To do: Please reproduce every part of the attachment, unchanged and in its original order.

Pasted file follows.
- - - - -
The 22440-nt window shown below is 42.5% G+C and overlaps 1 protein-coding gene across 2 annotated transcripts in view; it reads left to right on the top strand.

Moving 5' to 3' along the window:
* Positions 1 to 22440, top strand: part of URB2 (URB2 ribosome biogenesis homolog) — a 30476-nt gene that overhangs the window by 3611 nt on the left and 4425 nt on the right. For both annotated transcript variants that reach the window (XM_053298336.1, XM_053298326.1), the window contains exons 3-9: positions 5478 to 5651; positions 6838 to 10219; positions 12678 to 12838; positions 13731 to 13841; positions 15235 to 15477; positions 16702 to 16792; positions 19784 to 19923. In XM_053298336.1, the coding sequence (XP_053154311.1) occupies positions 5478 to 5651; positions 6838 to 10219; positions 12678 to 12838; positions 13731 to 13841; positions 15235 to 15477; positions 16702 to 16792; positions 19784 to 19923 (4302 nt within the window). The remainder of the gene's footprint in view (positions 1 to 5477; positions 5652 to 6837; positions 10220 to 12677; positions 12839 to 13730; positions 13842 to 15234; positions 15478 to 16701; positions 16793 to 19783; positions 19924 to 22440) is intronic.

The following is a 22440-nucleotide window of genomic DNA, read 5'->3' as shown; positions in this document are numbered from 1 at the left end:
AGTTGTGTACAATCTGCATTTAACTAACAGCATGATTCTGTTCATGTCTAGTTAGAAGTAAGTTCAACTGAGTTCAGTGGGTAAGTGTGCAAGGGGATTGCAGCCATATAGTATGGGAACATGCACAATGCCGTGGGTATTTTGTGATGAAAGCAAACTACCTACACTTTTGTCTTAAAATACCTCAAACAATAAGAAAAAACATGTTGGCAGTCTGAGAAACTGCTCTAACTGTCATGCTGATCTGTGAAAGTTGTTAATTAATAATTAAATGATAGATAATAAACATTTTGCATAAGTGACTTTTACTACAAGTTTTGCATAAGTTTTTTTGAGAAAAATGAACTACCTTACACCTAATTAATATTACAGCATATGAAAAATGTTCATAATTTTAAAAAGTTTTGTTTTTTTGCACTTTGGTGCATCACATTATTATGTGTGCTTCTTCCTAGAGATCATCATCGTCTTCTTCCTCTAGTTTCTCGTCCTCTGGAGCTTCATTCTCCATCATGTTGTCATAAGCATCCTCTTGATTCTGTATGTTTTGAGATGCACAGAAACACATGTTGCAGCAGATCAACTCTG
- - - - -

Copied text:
The 22440-nt window shown below is 42.5% G+C and overlaps 1 protein-coding gene across 2 annotated transcripts in view; it reads left to right on the top strand.

Moving 5' to 3' along the window:
* Positions 1 to 22440, top strand: part of URB2 (URB2 ribosome biogenesis homolog) — a 30476-nt gene that overhangs the window by 3611 nt on the left and 4425 nt on the right. For both annotated transcript variants that reach the window (XM_053298336.1, XM_053298326.1), the window contains exons 3-9: positions 5478 to 5651; positions 6838 to 10219; positions 12678 to 12838; positions 13731 to 13841; positions 15235 to 15477; positions 16702 to 16792; positions 19784 to 19923. In XM_053298336.1, the coding sequence (XP_053154311.1) occupies positions 5478 to 5651; positions 6838 to 10219; positions 12678 to 12838; positions 13731 to 13841; positions 15235 to 15477; positions 16702 to 16792; positions 19784 to 19923 (4302 nt within the window). The remainder of the gene's footprint in view (positions 1 to 5477; positions 5652 to 6837; positions 10220 to 12677; positions 12839 to 13730; positions 13842 to 15234; positions 15478 to 16701; positions 16793 to 19783; positions 19924 to 22440) is intronic.

The following is a 22440-nucleotide window of genomic DNA, read 5'->3' as shown; positions in this document are numbered from 1 at the left end:
AGTTGTGTACAATCTGCATTTAACTAACAGCATGATTCTGTTCATGTCTAGTTAGAAGTAAGTTCAACTGAGTTCAGTGGGTAAGTGTGCAAGGGGATTGCAGCCATATAGTATGGGAACATGCACAATGCCGTGGGTATTTTGTGATGAAAGCAAACTACCTACACTTTTGTCTTAAAATACCTCAAACAATAAGAAAAAACATGTTGGCAGTCTGAGAAACTGCTCTAACTGTCATGCTGATCTGTGAAAGTTGTTAATTAATAATTAAATGATAGATAATAAACATTTTGCATAAGTGACTTTTACTACAAGTTTTGCATAAGTTTTTTTGAGAAAAATGAACTACCTTACACCTAATTAATATTACAGCATATGAAAAATGTTCATAATTTTAAAAAGTTTTGTTTTTTTGCACTTTGGTGCATCACATTATTATGTGTGCTTCTTCCTAGAGATCATCATCGTCTTCTTCCTCTAGTTTCTCGTCCTCTGGAGCTTCATTCTCCATCATGTTGTCATAAGCATCCTCTTGATTCTGTATGTTTTGAGATGCACAGAAACACATGTTGCAGCAGATCAACTCTG